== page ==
ASIM pre-slush workshop post #1

We start with the first of the submissions, which will be posted here in no particular order. Please remember that this is the opinion of one editor. There will be others who agree, but there will also be those who disagree. In the end, it’s your call. If you appreciate what we’re doing here, please support our magazine. To coincide with the release of issue 50, we have a number of special deals. See the ASIM website.

Original text:

The Time Traveler


Hi. My name is Sarah Flynn. My life began when I was born on February 2nd, 1989 in the small town of Greenville, North Carolina. Because I grew up loving the English language, I decided to teach it. On April 30th, 2012, my education finished, I arrived at my new teaching position in an Eikawa located in Higashikawa, Japan and proceeded to teach there for over half a year. December 21st, 2012 was the last time I saw my students. I’ve been exploring the universe since then. You see, in addition to being a teacher, writer, and knowing a little bit of everything, I’m also a time traveler.

Year: 2093
Jump no.: 56 (?)
Location: Outlying Colony of the Abractan Empire

My partner yelled across the room, “These things just don’t stop coming no matter how many we shoot.”
“Just keep shooting then. It may take forever, but we’ll clean these bugs out eventually,” I replied, taking a well aimed shot that blasted two bugs into metal shards.
“But to think that this kind of thing could happen. I didn’t know this kind of technology existed.”
“And I’m trying not to think about it at all. Slows down how fast I can shoot. I don’t particularly want to end up like Malk.”
“Speaking of which,” he shot another bug, “Where has the rest of the team disappeared to?”
“I have no idea. I just hope they’re alive.” I took aim at another bug and it shattered.

Year: 2193
Jump no.: 77
Location: The Terran Intergalactic Port in orbit around Jupiter

I woke up flat on my back, again. The ceiling was the flat, boring gray of a medical bay. Someone had tried to dress it up with a poster of a green meadow under a blue sky, but the effect was even more forlorn as it lay plastered there all alone.

Editor comments:

Technically, I can’t fault the writing.

I’m a little puzzled by the word prologue. Prologues belong in novels. Stories are too short to have prologues. We get to see a lot of stories that have quotes or short general/history paragraphs at the start. They rarely work. Usually, they go against the story.
The reason is this: you have a few paragraphs, rarely more than the 300 words submitted here, to catch the attention of a slush reader. I don’t think it’s a good idea to clutter up this space with historical quotes that don’t as yet mean anything to the reader.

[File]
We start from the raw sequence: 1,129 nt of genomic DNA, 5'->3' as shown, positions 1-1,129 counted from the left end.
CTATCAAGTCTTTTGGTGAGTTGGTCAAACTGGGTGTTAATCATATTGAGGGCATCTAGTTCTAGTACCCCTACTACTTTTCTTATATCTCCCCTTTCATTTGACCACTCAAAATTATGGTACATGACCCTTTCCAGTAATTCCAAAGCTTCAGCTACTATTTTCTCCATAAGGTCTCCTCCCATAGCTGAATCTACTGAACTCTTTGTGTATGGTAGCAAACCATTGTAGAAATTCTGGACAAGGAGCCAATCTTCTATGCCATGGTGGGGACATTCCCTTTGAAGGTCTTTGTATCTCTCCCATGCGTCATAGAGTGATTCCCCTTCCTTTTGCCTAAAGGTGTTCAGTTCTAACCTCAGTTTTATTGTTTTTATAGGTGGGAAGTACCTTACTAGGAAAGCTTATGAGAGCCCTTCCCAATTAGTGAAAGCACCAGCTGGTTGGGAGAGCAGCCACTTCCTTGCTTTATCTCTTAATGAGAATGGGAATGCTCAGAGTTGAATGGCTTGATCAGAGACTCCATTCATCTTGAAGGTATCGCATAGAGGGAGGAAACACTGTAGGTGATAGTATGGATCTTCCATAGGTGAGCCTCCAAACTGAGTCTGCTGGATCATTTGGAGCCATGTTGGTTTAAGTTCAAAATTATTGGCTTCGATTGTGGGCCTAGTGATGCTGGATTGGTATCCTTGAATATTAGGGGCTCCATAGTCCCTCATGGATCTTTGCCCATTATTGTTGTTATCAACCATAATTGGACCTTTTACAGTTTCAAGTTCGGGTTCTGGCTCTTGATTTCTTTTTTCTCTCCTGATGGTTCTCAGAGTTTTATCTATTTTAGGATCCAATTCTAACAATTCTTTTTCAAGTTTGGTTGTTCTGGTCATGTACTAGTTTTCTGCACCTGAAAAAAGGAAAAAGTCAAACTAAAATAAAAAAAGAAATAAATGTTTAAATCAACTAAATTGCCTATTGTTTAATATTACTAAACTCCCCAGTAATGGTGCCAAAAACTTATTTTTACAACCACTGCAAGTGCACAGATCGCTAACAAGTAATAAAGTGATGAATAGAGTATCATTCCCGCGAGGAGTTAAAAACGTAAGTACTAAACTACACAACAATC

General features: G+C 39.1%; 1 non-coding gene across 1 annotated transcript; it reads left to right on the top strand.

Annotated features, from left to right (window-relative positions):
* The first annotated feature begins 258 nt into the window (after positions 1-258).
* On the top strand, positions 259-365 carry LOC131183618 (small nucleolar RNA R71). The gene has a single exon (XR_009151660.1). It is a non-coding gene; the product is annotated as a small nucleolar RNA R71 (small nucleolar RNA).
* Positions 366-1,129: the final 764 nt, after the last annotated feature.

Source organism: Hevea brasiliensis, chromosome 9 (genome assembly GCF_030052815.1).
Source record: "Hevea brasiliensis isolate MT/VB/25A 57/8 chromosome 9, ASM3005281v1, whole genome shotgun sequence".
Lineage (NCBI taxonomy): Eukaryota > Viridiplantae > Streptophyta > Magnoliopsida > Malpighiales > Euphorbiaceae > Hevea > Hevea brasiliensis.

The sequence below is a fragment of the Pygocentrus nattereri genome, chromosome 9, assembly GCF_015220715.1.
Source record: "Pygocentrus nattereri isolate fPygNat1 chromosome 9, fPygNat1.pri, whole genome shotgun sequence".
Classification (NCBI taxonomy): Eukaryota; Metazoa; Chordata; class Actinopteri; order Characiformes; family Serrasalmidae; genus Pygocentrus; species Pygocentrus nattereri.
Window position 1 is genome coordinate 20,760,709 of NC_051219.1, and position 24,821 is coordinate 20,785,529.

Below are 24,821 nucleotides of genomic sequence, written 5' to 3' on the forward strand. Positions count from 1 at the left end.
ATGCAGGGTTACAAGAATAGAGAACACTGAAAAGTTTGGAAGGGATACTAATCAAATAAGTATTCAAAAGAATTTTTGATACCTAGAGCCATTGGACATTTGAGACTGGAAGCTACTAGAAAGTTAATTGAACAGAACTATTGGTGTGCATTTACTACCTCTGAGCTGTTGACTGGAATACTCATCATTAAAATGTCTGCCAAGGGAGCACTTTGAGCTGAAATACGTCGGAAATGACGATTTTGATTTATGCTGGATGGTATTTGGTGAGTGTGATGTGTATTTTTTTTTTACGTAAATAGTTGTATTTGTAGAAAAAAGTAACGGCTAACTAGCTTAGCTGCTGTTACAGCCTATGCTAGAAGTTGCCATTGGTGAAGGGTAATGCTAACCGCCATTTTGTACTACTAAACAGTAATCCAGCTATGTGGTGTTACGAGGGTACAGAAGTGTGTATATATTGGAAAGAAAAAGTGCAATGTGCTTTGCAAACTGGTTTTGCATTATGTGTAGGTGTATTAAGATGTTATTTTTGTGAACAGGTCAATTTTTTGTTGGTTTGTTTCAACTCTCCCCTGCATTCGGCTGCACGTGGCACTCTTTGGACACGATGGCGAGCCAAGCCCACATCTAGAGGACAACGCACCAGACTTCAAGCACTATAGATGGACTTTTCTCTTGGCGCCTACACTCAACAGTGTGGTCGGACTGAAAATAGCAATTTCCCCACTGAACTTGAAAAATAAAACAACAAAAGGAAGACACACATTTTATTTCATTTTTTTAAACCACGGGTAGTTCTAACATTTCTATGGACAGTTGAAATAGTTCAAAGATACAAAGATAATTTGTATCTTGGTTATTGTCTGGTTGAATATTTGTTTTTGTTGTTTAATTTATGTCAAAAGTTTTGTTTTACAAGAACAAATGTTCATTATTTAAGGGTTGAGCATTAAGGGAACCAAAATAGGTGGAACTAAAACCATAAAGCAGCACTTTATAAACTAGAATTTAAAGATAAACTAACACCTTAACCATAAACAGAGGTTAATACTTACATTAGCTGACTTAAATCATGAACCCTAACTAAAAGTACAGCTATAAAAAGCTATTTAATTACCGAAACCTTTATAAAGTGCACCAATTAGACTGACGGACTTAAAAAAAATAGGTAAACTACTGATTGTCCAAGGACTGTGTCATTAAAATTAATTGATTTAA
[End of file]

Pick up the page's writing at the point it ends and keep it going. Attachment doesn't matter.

I think the first paragraph outlives its usefulness. While there is nothing inherently wrong with starting a story with an introduction, the introduction needs to remain relevant without rambling. I think this introduction starts to meander off in the third sentence. Is it important that the reader knows all this life history? The last sentence is important, but that ones before it, in my opinion, are not.

After the first jump:
There is very, very little visual language in what must be a visual situation. We know the adversaries are bugs, but what do they look like? Why are they fighting? Who is the gender-less ‘partner’?

After the second jump:
Now I’m starting to wonder: where is this all going? I’m willing to forego a logical connection between the first mini-scene and the second one, but now there is another jump and I’m not seeing a connection. I’m not seeing a story develop. Alternatively, I’m not seeing any characterisation taking place. What is she doing here? Why? Why is she a time traveller? How did she become one? I think at least one of these issues should be followed through to create flow between these mini-scenes.


One comment on “ASIM pre-slush workshop post #1

  1. Thank you for the critique! It will be very useful when editing this piece. From what your reactions were in the critique I can tell the first jump is serving its purpose. I intentionally left out the details (which will be explained later). I will admit the story has a slow start to it so the plot doesn’t become obvious till a bit later on. Pacing is one thing I need to work on for my short stories (having mostly focused on novels).
    Thanks again for your critique. I will refer back to it once I start editing (but first I need to finish writing the story–5,000 words and the end is still not in sight!).

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